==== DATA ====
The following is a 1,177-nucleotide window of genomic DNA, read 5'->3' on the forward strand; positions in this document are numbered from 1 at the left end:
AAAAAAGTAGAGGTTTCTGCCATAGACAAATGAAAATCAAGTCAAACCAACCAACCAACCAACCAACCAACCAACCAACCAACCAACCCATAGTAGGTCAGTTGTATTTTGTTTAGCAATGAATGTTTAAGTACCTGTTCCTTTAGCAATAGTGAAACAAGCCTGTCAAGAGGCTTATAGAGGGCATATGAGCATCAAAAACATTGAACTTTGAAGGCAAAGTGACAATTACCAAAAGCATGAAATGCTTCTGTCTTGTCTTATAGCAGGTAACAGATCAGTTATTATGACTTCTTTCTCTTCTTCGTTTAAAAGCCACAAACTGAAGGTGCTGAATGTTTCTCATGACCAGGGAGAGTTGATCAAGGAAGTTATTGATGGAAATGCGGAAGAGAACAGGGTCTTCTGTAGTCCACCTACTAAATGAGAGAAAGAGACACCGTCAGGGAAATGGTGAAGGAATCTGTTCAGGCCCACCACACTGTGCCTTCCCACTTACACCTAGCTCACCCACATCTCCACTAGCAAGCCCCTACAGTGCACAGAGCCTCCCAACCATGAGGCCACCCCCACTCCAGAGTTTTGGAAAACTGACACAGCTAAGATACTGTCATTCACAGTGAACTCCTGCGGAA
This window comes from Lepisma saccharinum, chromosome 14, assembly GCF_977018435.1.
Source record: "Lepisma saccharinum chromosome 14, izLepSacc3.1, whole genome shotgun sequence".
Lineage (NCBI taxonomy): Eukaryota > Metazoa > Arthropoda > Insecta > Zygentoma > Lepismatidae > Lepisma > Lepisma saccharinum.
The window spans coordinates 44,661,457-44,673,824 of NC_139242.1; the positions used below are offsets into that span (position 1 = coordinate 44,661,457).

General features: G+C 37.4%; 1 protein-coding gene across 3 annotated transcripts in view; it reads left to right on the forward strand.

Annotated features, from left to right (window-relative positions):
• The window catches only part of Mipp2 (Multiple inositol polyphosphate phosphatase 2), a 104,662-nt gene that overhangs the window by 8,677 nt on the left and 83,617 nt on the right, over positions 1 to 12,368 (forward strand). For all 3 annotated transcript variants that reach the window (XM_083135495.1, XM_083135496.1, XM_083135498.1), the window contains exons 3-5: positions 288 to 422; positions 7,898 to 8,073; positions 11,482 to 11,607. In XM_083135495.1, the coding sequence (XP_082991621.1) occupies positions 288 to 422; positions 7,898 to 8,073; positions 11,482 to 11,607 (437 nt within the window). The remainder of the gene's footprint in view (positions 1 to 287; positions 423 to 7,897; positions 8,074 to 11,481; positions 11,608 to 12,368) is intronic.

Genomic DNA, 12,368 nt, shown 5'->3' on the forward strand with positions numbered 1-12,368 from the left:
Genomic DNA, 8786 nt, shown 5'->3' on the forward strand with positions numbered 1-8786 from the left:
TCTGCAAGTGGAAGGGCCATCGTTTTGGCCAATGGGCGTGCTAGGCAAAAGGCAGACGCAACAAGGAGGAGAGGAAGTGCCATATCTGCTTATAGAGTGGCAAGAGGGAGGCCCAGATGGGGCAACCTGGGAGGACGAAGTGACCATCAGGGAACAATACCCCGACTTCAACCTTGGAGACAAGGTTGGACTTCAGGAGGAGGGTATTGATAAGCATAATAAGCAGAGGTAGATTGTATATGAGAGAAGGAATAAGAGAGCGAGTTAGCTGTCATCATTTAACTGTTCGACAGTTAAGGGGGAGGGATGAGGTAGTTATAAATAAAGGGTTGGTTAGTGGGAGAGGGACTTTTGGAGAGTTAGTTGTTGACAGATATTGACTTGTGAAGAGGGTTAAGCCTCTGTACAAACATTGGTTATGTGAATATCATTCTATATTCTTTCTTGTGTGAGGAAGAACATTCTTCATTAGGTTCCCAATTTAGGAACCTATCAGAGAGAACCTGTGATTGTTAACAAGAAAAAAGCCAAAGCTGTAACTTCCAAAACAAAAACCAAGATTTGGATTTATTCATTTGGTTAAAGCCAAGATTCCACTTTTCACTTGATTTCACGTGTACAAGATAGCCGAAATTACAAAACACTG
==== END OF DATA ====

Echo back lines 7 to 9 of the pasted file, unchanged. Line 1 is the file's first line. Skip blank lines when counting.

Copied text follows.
General features: G+C 37.4%; 1 protein-coding gene across 3 annotated transcripts in view; it reads left to right on the forward strand.

Annotated features, from left to right (window-relative positions):
• The window catches only part of Mipp2 (Multiple inositol polyphosphate phosphatase 2), a 104,662-nt gene that overhangs the window by 8,677 nt on the left and 83,617 nt on the right, over positions 1 to 12,368 (forward strand). For all 3 annotated transcript variants that reach the window (XM_083135495.1, XM_083135496.1, XM_083135498.1), the window contains exons 3-5: positions 288 to 422; positions 7,898 to 8,073; positions 11,482 to 11,607. In XM_083135495.1, the coding sequence (XP_082991621.1) occupies positions 288 to 422; positions 7,898 to 8,073; positions 11,482 to 11,607 (437 nt within the window). The remainder of the gene's footprint in view (positions 1 to 287; positions 423 to 7,897; positions 8,074 to 11,481; positions 11,608 to 12,368) is intronic.